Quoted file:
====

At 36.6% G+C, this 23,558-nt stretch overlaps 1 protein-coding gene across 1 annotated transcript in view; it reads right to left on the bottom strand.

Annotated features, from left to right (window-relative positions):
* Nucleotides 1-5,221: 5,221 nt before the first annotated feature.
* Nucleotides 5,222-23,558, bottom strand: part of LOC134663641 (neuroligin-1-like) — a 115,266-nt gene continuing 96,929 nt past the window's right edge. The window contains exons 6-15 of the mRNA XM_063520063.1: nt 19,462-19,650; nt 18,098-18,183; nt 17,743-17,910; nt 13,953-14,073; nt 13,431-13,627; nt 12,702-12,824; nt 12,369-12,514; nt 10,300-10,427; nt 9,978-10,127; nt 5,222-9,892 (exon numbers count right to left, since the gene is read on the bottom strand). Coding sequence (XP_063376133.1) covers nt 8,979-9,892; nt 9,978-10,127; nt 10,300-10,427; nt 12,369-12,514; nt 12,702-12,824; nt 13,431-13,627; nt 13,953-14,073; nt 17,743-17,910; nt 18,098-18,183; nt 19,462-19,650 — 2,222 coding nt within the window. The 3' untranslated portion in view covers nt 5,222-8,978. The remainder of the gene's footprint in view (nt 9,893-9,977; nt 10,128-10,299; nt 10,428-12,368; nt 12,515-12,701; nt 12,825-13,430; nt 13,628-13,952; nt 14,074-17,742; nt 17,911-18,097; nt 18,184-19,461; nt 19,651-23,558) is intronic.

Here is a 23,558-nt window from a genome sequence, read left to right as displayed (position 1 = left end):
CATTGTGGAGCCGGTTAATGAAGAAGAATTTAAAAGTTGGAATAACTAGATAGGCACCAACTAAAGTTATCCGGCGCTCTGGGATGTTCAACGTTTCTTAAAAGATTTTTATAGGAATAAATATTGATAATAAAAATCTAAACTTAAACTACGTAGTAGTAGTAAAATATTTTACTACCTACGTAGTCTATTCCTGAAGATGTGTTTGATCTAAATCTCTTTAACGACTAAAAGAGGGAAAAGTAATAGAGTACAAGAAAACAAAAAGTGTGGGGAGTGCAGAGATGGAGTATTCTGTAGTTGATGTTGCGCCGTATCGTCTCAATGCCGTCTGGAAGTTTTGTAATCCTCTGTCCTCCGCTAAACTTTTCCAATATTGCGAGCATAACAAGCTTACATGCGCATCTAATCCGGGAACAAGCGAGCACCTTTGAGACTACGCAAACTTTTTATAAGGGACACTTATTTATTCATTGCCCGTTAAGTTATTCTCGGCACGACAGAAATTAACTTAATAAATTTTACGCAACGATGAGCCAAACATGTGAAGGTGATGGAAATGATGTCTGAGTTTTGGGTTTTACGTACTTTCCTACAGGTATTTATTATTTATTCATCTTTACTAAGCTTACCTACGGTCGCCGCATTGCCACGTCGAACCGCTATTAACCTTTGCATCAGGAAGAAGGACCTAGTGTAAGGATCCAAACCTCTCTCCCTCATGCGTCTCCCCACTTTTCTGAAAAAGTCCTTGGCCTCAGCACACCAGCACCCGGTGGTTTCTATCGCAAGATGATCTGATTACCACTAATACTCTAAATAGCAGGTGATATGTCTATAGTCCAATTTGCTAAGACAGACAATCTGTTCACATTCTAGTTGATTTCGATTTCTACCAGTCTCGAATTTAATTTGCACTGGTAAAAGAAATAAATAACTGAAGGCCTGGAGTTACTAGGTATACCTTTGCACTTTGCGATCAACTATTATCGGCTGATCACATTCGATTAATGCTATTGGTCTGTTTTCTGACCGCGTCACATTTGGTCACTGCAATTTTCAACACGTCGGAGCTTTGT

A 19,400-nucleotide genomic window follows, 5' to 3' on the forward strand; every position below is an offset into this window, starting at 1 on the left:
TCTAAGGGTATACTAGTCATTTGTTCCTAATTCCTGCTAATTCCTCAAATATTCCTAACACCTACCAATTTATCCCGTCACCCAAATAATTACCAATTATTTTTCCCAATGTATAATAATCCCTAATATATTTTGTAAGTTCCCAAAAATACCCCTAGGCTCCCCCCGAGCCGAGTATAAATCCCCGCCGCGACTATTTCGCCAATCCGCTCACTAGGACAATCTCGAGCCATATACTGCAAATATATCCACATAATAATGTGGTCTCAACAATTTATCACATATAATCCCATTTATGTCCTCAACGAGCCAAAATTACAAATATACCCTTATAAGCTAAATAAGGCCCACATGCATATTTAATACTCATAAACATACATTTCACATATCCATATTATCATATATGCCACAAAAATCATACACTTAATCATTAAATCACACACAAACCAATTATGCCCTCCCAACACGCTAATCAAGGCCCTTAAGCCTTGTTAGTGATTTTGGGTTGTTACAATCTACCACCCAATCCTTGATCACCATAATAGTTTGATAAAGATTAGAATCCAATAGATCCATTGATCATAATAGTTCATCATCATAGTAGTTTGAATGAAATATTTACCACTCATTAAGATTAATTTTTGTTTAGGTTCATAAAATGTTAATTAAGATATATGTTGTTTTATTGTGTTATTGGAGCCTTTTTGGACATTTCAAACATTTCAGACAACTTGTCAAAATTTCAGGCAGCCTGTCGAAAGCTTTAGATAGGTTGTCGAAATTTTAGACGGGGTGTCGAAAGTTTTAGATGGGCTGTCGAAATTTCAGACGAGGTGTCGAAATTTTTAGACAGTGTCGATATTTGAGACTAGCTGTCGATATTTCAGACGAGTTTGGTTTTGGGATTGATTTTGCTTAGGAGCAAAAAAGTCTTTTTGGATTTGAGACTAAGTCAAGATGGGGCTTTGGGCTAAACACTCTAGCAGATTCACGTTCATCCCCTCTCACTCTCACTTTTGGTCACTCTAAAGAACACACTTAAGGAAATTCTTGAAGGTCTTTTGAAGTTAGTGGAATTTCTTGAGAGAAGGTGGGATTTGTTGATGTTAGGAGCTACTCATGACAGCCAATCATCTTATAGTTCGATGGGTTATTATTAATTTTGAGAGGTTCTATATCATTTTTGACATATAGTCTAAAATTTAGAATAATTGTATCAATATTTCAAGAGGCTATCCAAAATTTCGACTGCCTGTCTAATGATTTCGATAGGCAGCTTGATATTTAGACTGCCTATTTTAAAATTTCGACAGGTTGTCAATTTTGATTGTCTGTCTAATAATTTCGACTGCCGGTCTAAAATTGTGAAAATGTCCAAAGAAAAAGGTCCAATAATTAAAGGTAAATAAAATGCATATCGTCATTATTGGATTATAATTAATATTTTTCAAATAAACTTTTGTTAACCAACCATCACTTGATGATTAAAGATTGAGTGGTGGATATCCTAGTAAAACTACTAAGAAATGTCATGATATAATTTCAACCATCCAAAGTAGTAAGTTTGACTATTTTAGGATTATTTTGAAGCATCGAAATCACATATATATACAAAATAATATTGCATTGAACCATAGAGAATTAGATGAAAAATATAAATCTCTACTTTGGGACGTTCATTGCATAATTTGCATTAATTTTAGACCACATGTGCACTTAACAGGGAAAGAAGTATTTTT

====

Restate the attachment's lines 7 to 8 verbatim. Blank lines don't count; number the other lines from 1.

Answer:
A 19,400-nucleotide genomic window follows, 5' to 3' on the forward strand; every position below is an offset into this window, starting at 1 on the left:
TCTAAGGGTATACTAGTCATTTGTTCCTAATTCCTGCTAATTCCTCAAATATTCCTAACACCTACCAATTTATCCCGTCACCCAAATAATTACCAATTATTTTTCCCAATGTATAATAATCCCTAATATATTTTGTAAGTTCCCAAAAATACCCCTAGGCTCCCCCCGAGCCGAGTATAAATCCCCGCCGCGACTATTTCGCCAATCCGCTCACTAGGACAATCTCGAGCCATATACTGCAAATATATCCACATAATAATGTGGTCTCAACAATTTATCACATATAATCCCATTTATGTCCTCAACGAGCCAAAATTACAAATATACCCTTATAAGCTAAATAAGGCCCACATGCATATTTAATACTCATAAACATACATTTCACATATCCATATTATCATATATGCCACAAAAATCATACACTTAATCATTAAATCACACACAAACCAATTATGCCCTCCCAACACGCTAATCAAGGCCCTTAAGCCTTGTTAGTGATTTTGGGTTGTTACAATCTACCACCCAATCCTTGATCACCATAATAGTTTGATAAAGATTAGAATCCAATAGATCCATTGATCATAATAGTTCATCATCATAGTAGTTTGAATGAAATATTTACCACTCATTAAGATTAATTTTTGTTTAGGTTCATAAAATGTTAATTAAGATATATGTTGTTTTATTGTGTTATTGGAGCCTTTTTGGACATTTCAAACATTTCAGACAACTTGTCAAAATTTCAGGCAGCCTGTCGAAAGCTTTAGATAGGTTGTCGAAATTTTAGACGGGGTGTCGAAAGTTTTAGATGGGCTGTCGAAATTTCAGACGAGGTGTCGAAATTTTTAGACAGTGTCGATATTTGAGACTAGCTGTCGATATTTCAGACGAGTTTGGTTTTGGGATTGATTTTGCTTAGGAGCAAAAAAGTCTTTTTGGATTTGAGACTAAGTCAAGATGGGGCTTTGGGCTAAACACTCTAGCAGATTCACGTTCATCCCCTCTCACTCTCACTTTTGGTCACTCTAAAGAACACACTTAAGGAAATTCTTGAAGGTCTTTTGAAGTTAGTGGAATTTCTTGAGAGAAGGTGGGATTTGTTGATGTTAGGAGCTACTCATGACAGCCAATCATCTTATAGTTCGATGGGTTATTATTAATTTTGAGAGGTTCTATATCATTTTTGACATATAGTCTAAAATTTAGAATAATTGTATCAATATTTCAAGAGGCTATCCAAAATTTCGACTGCCTGTCTAATGATTTCGATAGGCAGCTTGATATTTAGACTGCCTATTTTAAAATTTCGACAGGTTGTCAATTTTGATTGTCTGTCTAATAATTTCGACTGCCGGTCTAAAATTGTGAAAATGTCCAAAGAAAAAGGTCCAATAATTAAAGGTAAATAAAATGCATATCGTCATTATTGGATTATAATTAATATTTTTCAAATAAACTTTTGTTAACCAACCATCACTTGATGATTAAAGATTGAGTGGTGGATATCCTAGTAAAACTACTAAGAAATGTCATGATATAATTTCAACCATCCAAAGTAGTAAGTTTGACTATTTTAGGATTATTTTGAAGCATCGAAATCACATATATATACAAAATAATATTGCATTGAACCATAGAGAATTAGATGAAAAATATAAATCTCTACTTTGGGACGTTCATTGCATAATTTGCATTAATTTTAGACCACATGTGCACTTAACAGGGAAAGAAGTATTTTT